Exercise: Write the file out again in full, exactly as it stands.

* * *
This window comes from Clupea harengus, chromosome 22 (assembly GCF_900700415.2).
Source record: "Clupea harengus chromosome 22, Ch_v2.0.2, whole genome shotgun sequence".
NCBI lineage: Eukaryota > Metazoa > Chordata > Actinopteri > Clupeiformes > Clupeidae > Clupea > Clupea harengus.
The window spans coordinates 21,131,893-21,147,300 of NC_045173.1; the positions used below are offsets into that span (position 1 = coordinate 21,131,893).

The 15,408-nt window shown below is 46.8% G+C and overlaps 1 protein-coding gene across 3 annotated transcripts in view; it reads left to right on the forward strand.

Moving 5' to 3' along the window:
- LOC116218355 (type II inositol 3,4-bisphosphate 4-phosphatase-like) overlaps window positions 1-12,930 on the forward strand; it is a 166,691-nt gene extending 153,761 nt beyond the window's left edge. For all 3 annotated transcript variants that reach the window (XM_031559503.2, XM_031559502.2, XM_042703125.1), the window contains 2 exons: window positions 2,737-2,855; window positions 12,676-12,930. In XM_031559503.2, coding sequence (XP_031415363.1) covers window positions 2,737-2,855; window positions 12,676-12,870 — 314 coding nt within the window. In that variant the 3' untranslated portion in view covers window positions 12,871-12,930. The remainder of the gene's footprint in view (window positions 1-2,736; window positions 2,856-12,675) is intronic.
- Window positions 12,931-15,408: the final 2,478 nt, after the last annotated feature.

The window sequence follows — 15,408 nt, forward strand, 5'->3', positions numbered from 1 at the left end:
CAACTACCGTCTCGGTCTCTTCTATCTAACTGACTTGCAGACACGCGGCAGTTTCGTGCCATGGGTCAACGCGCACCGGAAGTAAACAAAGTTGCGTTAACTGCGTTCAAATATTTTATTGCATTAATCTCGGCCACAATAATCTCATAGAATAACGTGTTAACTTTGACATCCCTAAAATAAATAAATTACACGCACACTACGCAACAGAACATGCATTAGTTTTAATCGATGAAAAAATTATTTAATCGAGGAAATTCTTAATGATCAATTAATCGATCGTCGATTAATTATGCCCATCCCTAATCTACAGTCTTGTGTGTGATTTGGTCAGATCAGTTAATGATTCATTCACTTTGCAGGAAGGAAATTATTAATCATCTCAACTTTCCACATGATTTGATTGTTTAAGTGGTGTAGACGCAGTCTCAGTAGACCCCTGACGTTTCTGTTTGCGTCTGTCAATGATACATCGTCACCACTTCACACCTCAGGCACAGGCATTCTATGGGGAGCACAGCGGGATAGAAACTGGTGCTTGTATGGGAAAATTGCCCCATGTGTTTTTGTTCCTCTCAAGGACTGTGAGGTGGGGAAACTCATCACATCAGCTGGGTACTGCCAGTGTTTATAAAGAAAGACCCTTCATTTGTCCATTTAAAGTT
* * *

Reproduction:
This window comes from Clupea harengus, chromosome 22 (assembly GCF_900700415.2).
Source record: "Clupea harengus chromosome 22, Ch_v2.0.2, whole genome shotgun sequence".
NCBI lineage: Eukaryota > Metazoa > Chordata > Actinopteri > Clupeiformes > Clupeidae > Clupea > Clupea harengus.
The window spans coordinates 21,131,893-21,147,300 of NC_045173.1; the positions used below are offsets into that span (position 1 = coordinate 21,131,893).

The 15,408-nt window shown below is 46.8% G+C and overlaps 1 protein-coding gene across 3 annotated transcripts in view; it reads left to right on the forward strand.

Moving 5' to 3' along the window:
- LOC116218355 (type II inositol 3,4-bisphosphate 4-phosphatase-like) overlaps window positions 1-12,930 on the forward strand; it is a 166,691-nt gene extending 153,761 nt beyond the window's left edge. For all 3 annotated transcript variants that reach the window (XM_031559503.2, XM_031559502.2, XM_042703125.1), the window contains 2 exons: window positions 2,737-2,855; window positions 12,676-12,930. In XM_031559503.2, coding sequence (XP_031415363.1) covers window positions 2,737-2,855; window positions 12,676-12,870 — 314 coding nt within the window. In that variant the 3' untranslated portion in view covers window positions 12,871-12,930. The remainder of the gene's footprint in view (window positions 1-2,736; window positions 2,856-12,675) is intronic.
- Window positions 12,931-15,408: the final 2,478 nt, after the last annotated feature.

The window sequence follows — 15,408 nt, forward strand, 5'->3', positions numbered from 1 at the left end:
CAACTACCGTCTCGGTCTCTTCTATCTAACTGACTTGCAGACACGCGGCAGTTTCGTGCCATGGGTCAACGCGCACCGGAAGTAAACAAAGTTGCGTTAACTGCGTTCAAATATTTTATTGCATTAATCTCGGCCACAATAATCTCATAGAATAACGTGTTAACTTTGACATCCCTAAAATAAATAAATTACACGCACACTACGCAACAGAACATGCATTAGTTTTAATCGATGAAAAAATTATTTAATCGAGGAAATTCTTAATGATCAATTAATCGATCGTCGATTAATTATGCCCATCCCTAATCTACAGTCTTGTGTGTGATTTGGTCAGATCAGTTAATGATTCATTCACTTTGCAGGAAGGAAATTATTAATCATCTCAACTTTCCACATGATTTGATTGTTTAAGTGGTGTAGACGCAGTCTCAGTAGACCCCTGACGTTTCTGTTTGCGTCTGTCAATGATACATCGTCACCACTTCACACCTCAGGCACAGGCATTCTATGGGGAGCACAGCGGGATAGAAACTGGTGCTTGTATGGGAAAATTGCCCCATGTGTTTTTGTTCCTCTCAAGGACTGTGAGGTGGGGAAACTCATCACATCAGCTGGGTACTGCCAGTGTTTATAAAGAAAGACCCTTCATTTGTCCATTTAAAGTT